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The cave of Antiparos is situated on the southeastern side of the island W on the hill of Agios loannis at the height of 177 metres above sea level and is well known all over the world as possibly the oldest cave in Greece. The inhabitants of Antiparos have known about the cave for many centuries, but the inside of the cave remained undiscovered until 1673, when the French ambassador to Constantinople, marquis de Nouadel, visited the island. The purpose of his trip was to visit the cave because according to his information he would be able to locate some valuable archaeological finds to take back to France. He and his escorts entered the cave by climbing down ropes and were amazed to find nature's wonderful creation, which they lit up with large candles, oil lamps and dry firewood.
As it was Christmas, the Marquis de Nouadel decided immediately to perform mass on the top of a stalagmite, which looked like an altar. When the ceremony was over, a Latin inscription was carved on the stalagmite. The inscription can even be seen today. When translated into English it means " Here Christ himself celebrated Midnight Mass on Christmas 1673". The cave was visited by the first king and queen of Greece, Otho and Amalia on the 27th September 1840. However, the earliest visitor to the cave on record was Archilochos, a lyrical poet from Paros, who lived from 728-650 B.C. The arched entrance to the cave is 20 metres wide and about 8 metres high. The vaulted entrance is P" guarded by the picturesque 18th-century church of Agios loannis Spiliotis (St John of the Cave). The enormous stalagmite, which is in the entrance to the cave, is the oldest in Europe and is estimated to be 45 million years old. On descending the 411 steps towards the heart of the cave, more than a 100 metres deep, visitors face a truly breathtaking spectacle at each turn. All around there are spectacular formations of stalactites and stalagmites, some of them, sadly, mutilated by earlier visitors's vandalisms. During the Russian occupation of 1770-74, Russian officers cut off many stalactites that can be seen today at the Hermitage Museum in St. Petersburg. The cave was also damaged by the Italians during the Second World War. The area of the cave is about 5600 square metres and the temperature in the winter about 15 degrees centigrade and the humidity about 65%. The cave was formed by corrosion of the limestone. It has been estimated that to create one centimetre of a stalagmite, it takes 80 to 120 years.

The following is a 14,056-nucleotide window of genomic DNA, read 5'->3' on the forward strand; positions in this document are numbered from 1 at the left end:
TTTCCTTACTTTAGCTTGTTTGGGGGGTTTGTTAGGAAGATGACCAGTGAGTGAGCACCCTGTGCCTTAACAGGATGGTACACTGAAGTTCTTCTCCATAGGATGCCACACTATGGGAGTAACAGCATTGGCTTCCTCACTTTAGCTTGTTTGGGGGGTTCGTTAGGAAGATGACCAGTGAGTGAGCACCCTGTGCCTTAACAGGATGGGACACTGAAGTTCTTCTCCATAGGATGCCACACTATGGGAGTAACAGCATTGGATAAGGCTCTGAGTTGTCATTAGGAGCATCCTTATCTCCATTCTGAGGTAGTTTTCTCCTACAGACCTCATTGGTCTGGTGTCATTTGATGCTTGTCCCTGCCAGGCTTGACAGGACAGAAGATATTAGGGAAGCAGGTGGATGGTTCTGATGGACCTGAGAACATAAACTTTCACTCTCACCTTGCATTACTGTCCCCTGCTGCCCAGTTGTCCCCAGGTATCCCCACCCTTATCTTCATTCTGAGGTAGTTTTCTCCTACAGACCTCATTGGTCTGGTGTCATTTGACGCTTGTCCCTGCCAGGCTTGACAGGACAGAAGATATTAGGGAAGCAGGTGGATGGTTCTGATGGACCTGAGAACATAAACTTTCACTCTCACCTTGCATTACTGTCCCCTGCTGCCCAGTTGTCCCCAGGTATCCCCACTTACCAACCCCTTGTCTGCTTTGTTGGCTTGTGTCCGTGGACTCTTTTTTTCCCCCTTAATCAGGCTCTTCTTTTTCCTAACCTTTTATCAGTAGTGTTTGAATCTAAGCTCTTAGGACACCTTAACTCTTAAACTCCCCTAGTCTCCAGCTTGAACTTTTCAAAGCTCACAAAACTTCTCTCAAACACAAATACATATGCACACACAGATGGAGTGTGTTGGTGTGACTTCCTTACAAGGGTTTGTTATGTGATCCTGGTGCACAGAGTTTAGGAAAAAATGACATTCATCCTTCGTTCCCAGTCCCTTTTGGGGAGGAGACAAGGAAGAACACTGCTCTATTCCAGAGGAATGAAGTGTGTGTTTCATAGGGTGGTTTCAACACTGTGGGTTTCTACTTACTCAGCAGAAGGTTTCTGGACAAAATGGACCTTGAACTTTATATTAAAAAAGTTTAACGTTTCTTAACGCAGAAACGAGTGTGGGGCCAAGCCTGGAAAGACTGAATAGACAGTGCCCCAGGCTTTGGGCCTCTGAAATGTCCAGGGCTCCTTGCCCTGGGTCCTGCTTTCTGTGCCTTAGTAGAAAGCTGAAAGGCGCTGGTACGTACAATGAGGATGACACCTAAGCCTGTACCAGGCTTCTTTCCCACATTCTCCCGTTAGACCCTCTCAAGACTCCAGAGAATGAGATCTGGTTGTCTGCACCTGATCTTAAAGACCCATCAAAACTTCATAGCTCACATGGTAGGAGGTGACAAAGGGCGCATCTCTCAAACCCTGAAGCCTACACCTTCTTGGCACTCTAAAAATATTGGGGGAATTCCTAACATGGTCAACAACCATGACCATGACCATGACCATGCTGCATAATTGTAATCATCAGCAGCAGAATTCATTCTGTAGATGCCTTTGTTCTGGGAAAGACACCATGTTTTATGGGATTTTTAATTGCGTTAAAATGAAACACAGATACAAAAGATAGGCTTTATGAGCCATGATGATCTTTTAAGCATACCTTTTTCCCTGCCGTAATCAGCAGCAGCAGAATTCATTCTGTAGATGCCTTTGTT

In the old days, visitors would arrive by caique to the small port of Apandima, and from there donkeys would take them up the hill. Today the cave is taken care of by the community and served by frequent bus schedules.